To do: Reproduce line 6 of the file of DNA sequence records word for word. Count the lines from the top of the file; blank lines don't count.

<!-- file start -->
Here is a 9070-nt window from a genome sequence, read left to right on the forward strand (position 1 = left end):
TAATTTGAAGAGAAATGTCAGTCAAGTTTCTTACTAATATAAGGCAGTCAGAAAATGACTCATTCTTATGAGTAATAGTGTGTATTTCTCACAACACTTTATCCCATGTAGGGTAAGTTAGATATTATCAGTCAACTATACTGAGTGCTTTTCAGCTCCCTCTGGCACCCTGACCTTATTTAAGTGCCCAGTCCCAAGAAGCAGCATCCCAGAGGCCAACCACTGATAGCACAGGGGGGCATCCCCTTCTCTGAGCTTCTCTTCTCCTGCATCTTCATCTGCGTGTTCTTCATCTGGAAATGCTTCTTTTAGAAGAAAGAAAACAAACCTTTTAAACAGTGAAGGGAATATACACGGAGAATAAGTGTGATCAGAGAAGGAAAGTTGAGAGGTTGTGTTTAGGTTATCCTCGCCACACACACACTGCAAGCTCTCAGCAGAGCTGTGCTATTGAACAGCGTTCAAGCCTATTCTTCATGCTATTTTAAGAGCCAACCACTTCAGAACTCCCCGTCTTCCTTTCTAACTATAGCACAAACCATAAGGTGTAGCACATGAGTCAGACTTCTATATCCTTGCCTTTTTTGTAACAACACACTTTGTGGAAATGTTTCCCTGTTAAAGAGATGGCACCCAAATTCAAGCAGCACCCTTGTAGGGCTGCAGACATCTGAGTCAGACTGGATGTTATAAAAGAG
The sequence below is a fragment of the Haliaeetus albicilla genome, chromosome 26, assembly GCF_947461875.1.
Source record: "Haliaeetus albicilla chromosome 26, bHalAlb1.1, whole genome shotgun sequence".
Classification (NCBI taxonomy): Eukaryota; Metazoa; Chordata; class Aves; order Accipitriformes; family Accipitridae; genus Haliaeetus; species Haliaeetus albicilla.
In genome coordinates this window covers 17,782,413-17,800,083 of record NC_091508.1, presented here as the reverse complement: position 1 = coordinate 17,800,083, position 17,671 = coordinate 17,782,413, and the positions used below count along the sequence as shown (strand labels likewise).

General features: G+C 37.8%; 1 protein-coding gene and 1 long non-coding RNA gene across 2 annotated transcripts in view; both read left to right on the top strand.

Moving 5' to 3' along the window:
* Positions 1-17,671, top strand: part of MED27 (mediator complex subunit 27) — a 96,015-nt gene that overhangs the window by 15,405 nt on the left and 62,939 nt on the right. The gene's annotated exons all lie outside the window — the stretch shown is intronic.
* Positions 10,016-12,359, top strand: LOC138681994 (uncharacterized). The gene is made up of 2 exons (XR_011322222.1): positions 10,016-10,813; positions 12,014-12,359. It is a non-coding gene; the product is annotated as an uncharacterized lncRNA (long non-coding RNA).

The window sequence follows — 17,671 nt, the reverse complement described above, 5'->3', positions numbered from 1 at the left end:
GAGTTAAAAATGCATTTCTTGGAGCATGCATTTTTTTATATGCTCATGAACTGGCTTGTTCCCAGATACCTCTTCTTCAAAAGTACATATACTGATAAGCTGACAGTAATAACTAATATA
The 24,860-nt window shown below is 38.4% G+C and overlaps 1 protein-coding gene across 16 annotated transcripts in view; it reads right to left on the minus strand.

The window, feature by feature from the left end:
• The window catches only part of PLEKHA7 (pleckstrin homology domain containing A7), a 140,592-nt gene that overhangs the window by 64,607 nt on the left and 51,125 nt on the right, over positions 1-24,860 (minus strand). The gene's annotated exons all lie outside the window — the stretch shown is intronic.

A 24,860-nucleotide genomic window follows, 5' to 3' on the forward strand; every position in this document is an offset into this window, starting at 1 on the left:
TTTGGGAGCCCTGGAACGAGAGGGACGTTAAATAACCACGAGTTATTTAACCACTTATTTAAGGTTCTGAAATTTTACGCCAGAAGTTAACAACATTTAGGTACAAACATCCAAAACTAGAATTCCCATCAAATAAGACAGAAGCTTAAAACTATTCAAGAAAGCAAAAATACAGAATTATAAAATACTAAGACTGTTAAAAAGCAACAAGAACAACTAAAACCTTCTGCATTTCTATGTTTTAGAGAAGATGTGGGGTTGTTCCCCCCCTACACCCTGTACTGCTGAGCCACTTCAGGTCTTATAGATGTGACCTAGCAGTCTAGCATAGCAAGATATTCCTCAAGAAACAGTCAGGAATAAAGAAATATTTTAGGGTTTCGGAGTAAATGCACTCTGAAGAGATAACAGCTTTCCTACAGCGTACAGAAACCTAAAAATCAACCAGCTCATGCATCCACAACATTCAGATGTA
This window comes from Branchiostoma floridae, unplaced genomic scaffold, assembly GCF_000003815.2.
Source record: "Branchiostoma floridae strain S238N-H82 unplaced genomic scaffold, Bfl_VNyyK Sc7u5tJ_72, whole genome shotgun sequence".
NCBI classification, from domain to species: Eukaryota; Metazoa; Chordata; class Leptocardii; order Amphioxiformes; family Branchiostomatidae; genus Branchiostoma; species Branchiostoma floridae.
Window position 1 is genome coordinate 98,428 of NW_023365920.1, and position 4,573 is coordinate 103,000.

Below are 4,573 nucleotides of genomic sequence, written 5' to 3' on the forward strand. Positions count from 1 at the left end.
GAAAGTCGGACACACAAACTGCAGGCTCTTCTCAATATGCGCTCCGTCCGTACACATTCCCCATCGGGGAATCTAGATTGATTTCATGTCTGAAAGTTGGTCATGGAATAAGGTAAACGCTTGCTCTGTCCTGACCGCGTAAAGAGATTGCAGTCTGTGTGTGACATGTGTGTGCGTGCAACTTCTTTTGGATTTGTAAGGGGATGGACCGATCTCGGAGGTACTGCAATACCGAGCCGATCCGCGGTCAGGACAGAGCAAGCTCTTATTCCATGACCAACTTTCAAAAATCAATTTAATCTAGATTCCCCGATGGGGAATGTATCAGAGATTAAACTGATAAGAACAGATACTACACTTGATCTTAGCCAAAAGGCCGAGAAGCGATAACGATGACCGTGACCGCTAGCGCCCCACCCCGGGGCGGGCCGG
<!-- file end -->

In genome coordinates this window covers 17,782,413-17,800,083 of record NC_091508.1, presented here as the reverse complement: position 1 = coordinate 17,800,083, position 17,671 = coordinate 17,782,413, and the positions used below count along the sequence as shown (strand labels likewise).